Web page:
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Magnus Carlsen embraces chaos in gripping draw with Ian Nepomniachtchi

·4-min read
<span>Photograph: Giuseppe Cacace/AFP/Getty Images</span>
Photograph: Giuseppe Cacace/AFP/Getty Images
  • Carlsen admits that a blunder almost cost him the game

  • Draw leaves the 14-game match between the pair level at 1-1


Magnus Carlsen diced with danger in an entertaining second game of the world chess championships in Dubai before recovering to secure a 58-move draw. It leaves his 14-game match with Ian Nepomniachtchi level at 1-1 going into Sunday’s third encounter.

It was a seesawing struggle, with Carlsen surprising his opponent early before missing a move that left him considerably worse off. However, his Russian opponent failed to find his wave through the thicket of variations and the game ended with a handshake, and a long post-mortem, as the players tried to fathom what happened. “The game was crazy, I had no idea what was going on,” said Nepomniachtchi. “During the game I thought: ‘We both are playing not so well’. But now I start thinking it was just very interesting and very chaotic.”

Related: Magnus Carlsen and Ian Nepomniachtchi play to exciting draw in Game 2 of World Chess Championship – live!

Carlsen, who has held the world title since 2013, signalled his fighting intentions by playing the rare move, Ne5, on move eight. It sacrificed a pawn but also meant his opponent was on new ground in a tricky position. Understandably, he was soon behind on the clock. Not only was he playing the Norwegian but also his computer preparation.

“It was a really nice idea, not the most popular, and I had a lot of trouble,” admitted Nepomniachtchi. However, he was able to weave his way through the complications without too much damage and, when Carlsen made a mistake with 20. Rb1, he was left staring at a worse position where he was rook for bishop down.

The match consists of 14 classical games, with each player awarded one point for a win and half a point for a draw. Whoever reaches seven and a half points first will be declared the champion.

The time control for each game is 120 minutes for the first 40 moves, 60 minutes for the next 20 moves and then 15 minutes for the rest of the game plus an additional 30 seconds per move starting from move 61.

If the match is tied after 14 games, tiebreaks will be played on the final day (16 December) in the following order:

• Best of four rapid games with 25 minutes for each player with an increment of 10 seconds after each move.

• If still tied, they will play up to five mini-matches of two blitz games (five minutes for each player with a three-second increment).

• If all five mini-matches are drawn, one sudden-death ‘Armageddon’ match will be played where White receives five minutes and Black receives four minutes. Both players will receive a three-second increment after the 60th move. In the case of a draw, Black will be declared the winner.

Carlsen’s second and third title defences both came down to tiebreakers. But many believe the increased length of this year’s match (from 12 to 14 games) and the stylistic matchup at hand promises a decisive result in regulation.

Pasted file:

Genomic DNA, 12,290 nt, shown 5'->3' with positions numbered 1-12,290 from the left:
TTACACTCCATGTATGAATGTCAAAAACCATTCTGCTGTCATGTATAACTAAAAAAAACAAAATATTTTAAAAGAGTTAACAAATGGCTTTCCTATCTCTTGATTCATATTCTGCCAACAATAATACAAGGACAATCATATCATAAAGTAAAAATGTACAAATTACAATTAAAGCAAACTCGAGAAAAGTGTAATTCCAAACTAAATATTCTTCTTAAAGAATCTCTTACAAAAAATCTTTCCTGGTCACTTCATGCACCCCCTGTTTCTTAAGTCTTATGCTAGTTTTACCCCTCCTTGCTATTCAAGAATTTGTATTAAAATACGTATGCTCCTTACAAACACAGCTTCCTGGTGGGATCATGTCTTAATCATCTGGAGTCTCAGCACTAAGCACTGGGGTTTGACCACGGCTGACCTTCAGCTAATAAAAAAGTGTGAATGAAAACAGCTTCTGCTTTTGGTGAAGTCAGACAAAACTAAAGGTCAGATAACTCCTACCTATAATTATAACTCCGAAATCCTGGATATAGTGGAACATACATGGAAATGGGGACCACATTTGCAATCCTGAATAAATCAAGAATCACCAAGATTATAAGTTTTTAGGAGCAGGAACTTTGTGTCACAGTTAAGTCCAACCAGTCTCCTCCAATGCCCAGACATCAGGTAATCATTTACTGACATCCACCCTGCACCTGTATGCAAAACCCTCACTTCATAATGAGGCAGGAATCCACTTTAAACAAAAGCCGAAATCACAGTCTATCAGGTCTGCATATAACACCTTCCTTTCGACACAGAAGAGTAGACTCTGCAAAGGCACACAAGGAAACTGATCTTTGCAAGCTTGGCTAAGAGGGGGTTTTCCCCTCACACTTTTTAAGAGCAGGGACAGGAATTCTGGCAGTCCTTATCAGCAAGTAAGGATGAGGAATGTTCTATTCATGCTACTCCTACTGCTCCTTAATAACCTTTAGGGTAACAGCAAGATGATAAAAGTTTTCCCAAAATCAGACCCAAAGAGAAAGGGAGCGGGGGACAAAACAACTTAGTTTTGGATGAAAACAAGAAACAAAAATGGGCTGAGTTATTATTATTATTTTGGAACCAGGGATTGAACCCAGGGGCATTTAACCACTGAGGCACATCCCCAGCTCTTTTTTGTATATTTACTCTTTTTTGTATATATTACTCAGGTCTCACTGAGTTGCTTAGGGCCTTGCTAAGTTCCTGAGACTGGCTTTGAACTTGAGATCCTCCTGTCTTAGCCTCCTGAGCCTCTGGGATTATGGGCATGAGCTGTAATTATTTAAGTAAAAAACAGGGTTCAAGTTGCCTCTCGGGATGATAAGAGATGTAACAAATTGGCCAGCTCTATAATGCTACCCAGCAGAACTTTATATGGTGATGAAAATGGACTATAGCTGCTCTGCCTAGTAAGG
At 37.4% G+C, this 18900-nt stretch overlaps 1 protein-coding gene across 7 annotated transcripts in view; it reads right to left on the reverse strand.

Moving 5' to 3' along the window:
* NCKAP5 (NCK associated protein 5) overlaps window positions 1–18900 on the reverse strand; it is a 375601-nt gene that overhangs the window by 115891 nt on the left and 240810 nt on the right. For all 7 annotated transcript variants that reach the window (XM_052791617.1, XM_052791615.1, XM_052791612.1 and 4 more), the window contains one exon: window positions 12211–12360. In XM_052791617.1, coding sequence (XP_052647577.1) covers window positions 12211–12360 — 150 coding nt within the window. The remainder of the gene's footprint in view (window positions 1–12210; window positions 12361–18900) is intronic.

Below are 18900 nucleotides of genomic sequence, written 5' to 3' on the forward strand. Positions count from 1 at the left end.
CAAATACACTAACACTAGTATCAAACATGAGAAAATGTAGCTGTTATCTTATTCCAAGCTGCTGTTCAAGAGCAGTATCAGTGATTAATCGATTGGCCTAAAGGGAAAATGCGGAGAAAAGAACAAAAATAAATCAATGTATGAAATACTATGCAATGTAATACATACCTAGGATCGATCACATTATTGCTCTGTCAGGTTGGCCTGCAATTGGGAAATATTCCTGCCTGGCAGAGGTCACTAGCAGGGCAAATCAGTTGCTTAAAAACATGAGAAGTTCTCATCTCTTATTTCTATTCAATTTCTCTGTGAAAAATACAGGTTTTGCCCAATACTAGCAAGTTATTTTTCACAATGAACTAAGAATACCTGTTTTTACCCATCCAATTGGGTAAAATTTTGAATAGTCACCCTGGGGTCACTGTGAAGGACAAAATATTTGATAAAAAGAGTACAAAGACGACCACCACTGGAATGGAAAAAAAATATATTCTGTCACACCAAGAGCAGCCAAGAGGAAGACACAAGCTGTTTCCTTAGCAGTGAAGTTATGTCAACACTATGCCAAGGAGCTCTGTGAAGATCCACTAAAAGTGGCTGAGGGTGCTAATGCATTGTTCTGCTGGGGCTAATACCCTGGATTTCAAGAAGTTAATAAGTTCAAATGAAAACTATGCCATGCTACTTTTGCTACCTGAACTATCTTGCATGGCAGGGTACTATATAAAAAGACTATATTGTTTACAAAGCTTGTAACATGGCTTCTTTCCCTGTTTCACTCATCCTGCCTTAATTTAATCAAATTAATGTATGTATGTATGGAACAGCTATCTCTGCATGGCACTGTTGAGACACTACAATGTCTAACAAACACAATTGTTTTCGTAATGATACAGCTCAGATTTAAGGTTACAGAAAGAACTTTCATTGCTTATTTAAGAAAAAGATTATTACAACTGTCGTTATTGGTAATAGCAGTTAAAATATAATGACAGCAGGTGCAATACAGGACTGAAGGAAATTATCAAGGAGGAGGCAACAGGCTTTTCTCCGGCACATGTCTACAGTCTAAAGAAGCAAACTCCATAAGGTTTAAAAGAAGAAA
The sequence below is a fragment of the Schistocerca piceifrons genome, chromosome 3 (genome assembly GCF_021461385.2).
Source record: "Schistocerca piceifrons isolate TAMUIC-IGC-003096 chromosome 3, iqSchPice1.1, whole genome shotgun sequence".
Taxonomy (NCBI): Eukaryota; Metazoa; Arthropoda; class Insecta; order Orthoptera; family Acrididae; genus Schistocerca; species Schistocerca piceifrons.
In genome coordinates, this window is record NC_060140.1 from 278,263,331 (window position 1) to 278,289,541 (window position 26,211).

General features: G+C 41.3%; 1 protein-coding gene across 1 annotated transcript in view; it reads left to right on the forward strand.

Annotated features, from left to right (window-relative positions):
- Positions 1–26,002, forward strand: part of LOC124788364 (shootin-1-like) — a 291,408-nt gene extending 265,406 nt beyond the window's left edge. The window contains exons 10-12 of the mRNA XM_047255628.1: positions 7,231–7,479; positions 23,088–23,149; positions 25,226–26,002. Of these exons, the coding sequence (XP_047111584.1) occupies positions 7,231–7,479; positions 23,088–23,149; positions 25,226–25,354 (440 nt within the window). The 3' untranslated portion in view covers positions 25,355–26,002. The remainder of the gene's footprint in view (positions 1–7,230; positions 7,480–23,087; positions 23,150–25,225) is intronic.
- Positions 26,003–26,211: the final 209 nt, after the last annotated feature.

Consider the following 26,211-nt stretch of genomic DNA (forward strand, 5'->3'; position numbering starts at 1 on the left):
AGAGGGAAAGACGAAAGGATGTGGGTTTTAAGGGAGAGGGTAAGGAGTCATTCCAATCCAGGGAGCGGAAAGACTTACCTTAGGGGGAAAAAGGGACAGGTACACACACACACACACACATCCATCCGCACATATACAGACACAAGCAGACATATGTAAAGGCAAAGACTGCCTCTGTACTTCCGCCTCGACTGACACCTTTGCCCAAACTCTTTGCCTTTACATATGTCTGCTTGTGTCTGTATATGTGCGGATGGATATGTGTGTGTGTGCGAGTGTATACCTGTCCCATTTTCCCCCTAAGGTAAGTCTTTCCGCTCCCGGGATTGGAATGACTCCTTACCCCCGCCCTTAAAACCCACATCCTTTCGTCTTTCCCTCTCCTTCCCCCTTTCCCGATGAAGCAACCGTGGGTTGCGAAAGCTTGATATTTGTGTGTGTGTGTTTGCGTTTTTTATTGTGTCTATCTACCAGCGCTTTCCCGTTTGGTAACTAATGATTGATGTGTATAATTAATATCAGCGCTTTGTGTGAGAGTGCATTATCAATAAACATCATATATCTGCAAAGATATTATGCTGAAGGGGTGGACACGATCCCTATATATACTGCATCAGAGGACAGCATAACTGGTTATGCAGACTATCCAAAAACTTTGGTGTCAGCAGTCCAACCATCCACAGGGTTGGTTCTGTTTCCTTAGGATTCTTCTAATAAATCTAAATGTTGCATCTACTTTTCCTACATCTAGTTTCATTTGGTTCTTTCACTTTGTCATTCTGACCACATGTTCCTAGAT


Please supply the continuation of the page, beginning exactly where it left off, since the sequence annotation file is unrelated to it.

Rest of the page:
“At some point I blundered because I didn’t intend to sacrifice quite as much material as I actually did,” admitted Carlsen, who looked visibly the more tired. “After that, I was trying to hang in there, not to lose. The position was very, very interesting.”

But with Carlsen on the ropes, Nepo then gave up a pawn for little compensation and the position became a theoretical draw. “The games have been a bit atypical for both of us,” added the Norwegian. “They are not following any specific pattern. It’s just a fight.”

Ian Nepomniachtchi carefully considers a move
Nepomniachtchi carefully considers a move. Photograph: Giuseppe Cacace/AFP/Getty Images

The result means there have now been 16 draws in a row in world championship games played at classical time controls, dating back five years to game 11 of Carlsen’s match against Sergey Karjakin in November 2016.

That is partly down to the time controls, which currently give players two hours for their first 40 moves and another hour for their next 20. Carlsen has long lobbied for shorter games in his world title matches, arguing that with less time to think there will be even more drama. But for now, at least, the Fide president, Arkady Dvorkovich, is sitting on the fence.

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“It’s an interesting dilemma,” he told the Observer. “We started experimenting with shorter controls of 45 minutes at the women’s world team championship and it was very dynamic and exciting. But when it comes to controls for classical chess, we will see.

“On the one hand, it’s exciting to watch shorter games,” he added. “On the other hand when talking about the best players, I would prefer just a few mistakes – while in shorter games you have many.”

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